6. What’s next after Snow Leopard? A meatier upgrade, presumably, and probably one with a more strikingly new interface. But what? And when?

7. What’s with the Exchange support in Snow Leopard? I don’t mean to suggest it’s a grand strategic move on Apple’s part. But between it and iWork, Apple is making it possible for a Mac user in a corporate environment to forego Microsoft software, or/ trying to, at least. Is that just a thoughtful touch, or a slap at Microsoft, or preparation for the possibility that Microsoft might discontinue Office for the Mac

8. What’s with the name “Apple 3G S?” For Apple, that’s long and clunky, and it tends to suggest “incremental improvements” rather than “whole new ballgame.” Is it a hint that the next iPhone, whatever it is and whenever it debuts, will be a more significant upgrade?

9. How many people will upgrade from an existing iPhone to the 3G S? It’s a fairly minor upgrade from the 3G, but more speed’s always good, the better camera and video capability are welcome, and 32GB of storage will let you tote a much higher percentage of your media with you. As an iPhone 3G owner myself, the things I like about my current iPhone and dislike about it add up to make the 3G S pretty attractive.

10. What will a $99 starting price do for iPhone market share? It’ll increase it, of course. But by a little or a lot?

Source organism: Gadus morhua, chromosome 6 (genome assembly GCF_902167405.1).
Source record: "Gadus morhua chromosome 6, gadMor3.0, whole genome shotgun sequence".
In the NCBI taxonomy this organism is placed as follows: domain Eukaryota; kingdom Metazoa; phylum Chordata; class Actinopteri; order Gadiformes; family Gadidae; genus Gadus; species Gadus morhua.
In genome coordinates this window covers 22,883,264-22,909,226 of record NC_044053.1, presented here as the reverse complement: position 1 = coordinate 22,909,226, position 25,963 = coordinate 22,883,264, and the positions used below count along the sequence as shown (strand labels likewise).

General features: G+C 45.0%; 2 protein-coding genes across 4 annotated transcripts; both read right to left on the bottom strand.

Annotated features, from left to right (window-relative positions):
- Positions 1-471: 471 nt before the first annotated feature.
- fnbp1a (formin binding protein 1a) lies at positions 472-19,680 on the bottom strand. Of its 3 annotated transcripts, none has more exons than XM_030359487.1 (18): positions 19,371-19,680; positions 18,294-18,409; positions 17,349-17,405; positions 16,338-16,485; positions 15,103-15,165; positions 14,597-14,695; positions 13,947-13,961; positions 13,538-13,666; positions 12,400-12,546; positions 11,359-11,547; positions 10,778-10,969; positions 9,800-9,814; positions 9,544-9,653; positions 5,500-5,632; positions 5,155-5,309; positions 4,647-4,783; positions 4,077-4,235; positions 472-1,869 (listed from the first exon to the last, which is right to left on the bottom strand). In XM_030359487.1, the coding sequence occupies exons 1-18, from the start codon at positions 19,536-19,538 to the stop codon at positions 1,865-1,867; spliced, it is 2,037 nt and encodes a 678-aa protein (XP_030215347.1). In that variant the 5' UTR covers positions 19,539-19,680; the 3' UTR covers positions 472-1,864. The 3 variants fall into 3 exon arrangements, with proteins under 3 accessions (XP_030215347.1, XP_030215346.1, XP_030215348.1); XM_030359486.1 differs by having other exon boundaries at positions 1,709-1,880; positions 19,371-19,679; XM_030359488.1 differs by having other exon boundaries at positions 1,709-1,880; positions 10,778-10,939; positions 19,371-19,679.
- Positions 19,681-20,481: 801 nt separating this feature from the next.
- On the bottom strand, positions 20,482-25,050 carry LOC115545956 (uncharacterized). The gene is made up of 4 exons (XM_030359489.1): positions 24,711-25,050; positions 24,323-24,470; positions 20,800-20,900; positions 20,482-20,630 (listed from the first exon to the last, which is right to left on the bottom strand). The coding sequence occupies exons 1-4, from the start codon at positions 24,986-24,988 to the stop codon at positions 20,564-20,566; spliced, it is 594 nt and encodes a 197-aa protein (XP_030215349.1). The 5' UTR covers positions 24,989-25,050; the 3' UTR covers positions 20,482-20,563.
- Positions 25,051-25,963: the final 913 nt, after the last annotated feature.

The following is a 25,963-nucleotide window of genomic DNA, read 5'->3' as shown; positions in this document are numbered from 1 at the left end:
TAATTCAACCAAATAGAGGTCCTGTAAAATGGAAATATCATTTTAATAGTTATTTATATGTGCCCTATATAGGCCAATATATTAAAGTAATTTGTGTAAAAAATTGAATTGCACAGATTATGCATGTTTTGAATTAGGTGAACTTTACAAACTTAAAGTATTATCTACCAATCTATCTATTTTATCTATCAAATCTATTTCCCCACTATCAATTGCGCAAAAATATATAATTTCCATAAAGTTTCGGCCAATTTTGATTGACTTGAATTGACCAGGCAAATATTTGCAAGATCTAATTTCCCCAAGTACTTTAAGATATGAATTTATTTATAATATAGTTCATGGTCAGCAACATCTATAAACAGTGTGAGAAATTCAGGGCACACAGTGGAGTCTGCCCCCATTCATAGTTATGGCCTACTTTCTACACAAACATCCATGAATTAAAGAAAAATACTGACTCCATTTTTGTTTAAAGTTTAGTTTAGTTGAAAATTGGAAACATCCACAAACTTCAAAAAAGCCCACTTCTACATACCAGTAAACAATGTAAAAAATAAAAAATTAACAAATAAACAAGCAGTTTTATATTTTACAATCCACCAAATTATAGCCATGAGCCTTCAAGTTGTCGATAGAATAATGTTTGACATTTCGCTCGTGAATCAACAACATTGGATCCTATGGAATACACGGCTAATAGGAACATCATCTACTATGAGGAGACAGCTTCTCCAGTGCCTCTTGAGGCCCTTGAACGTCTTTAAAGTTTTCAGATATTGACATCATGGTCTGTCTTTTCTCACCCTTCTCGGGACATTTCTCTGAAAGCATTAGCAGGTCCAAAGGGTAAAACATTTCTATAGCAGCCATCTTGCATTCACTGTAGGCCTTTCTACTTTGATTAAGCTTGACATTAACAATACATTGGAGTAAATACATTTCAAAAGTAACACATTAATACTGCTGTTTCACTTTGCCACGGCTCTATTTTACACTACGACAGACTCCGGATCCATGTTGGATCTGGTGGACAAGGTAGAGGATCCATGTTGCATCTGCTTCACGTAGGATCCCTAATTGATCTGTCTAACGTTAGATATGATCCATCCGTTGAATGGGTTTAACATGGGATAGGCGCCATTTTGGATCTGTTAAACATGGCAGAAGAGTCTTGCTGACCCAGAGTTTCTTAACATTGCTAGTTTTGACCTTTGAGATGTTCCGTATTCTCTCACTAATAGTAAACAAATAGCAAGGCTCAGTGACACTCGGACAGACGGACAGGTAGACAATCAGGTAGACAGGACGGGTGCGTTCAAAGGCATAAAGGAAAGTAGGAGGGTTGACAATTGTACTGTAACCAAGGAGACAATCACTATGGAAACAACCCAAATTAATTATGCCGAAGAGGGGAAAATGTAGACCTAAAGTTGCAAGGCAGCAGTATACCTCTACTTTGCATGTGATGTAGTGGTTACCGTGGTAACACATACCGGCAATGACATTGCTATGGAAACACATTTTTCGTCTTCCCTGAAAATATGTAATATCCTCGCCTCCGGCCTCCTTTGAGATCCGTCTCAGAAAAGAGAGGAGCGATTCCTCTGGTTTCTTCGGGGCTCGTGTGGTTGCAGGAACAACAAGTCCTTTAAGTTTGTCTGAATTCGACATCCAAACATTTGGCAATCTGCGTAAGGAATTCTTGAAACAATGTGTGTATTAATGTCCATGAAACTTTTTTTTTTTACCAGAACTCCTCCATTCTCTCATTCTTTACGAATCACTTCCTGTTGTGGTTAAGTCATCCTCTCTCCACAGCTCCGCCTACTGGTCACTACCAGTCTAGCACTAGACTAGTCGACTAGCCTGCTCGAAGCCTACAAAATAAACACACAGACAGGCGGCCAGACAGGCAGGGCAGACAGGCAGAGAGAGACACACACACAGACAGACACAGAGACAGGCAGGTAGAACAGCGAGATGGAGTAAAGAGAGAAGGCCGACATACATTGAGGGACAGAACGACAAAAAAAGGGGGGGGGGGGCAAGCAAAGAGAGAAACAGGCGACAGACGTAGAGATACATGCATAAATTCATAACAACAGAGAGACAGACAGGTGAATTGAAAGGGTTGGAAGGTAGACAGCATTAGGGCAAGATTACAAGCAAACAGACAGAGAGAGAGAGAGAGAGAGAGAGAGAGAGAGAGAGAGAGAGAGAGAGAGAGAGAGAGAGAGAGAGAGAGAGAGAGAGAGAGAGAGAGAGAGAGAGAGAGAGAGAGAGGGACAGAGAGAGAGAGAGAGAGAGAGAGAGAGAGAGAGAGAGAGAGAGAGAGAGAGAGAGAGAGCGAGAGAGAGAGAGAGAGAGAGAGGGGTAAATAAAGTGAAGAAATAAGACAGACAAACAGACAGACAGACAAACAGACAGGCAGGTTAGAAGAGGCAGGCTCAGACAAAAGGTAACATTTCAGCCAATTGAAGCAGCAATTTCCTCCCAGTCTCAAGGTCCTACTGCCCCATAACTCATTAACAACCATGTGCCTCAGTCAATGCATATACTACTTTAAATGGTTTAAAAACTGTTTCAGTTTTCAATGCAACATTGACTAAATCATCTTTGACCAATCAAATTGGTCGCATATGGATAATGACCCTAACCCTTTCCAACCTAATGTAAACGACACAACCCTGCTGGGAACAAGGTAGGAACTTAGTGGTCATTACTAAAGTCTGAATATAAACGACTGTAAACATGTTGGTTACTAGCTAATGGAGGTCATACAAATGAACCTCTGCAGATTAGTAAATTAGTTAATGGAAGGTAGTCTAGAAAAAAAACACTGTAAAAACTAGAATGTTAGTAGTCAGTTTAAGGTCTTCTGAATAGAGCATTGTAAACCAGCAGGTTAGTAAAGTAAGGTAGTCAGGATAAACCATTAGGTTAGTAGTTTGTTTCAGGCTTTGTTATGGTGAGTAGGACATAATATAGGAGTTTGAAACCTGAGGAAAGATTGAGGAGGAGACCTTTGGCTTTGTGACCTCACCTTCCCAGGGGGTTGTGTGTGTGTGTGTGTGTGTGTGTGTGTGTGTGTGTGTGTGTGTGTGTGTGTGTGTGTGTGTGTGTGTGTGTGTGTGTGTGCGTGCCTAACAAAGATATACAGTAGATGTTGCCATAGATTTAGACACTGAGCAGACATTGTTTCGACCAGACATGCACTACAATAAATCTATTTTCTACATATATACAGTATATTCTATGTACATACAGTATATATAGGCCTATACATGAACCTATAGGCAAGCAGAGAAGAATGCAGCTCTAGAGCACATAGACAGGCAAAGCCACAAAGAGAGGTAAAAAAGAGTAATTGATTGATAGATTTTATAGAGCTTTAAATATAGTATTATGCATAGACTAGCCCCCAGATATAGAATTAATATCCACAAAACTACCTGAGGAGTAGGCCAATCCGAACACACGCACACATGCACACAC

11. What does a $99 iPhone do to smartphone pricing in general? It’s not a breakthrough price for a smartphone–various BlackBerries are sometimes available quite cheaply, for instance. But it is a heck of a lot of phone for the dough, and you’ve got to wonder whether a phone like the $199 Palm Pre, introduced 48 hours ago at a price which matched the iPhone’s old price, can preserve their current pricetags.

12. Are the days of the Flip video camera numbered? It’s not going anywhere right now, and the mere existence of decent video in an iPhone won’t kill it under any circumstances. But unless Flip and its competitors figure out ways to keep a few steps ahead of the iPhone 3G S and other video-capable smartphones–not to mention still cameras–you’ve got to wonder whether video is going to end up as a feature, not a product.

13. Are all the features rumored for the iPhone that didn’t show up imaginary, or just not here yet? Such as a more signficantly different case, an OLED screen, and a front-facing camera?

14. Does the lack of Steve Jobs mean anything? This one I can answer: no. His medical leave was always scheduled to end late this month, and there was never a scenario in which he’d return to full-time employement and bound back on stage on day one.

15. Does the lack of acting CEO Tim Cook mean anything? I don’t want to read too much into the tea leaves, but maybe he stayed offstage today so nobody would take his presence there as a sign that he was going to remove the “acting” from his title. Which some folks would have inevitably done even if his appearance carried no such meaning.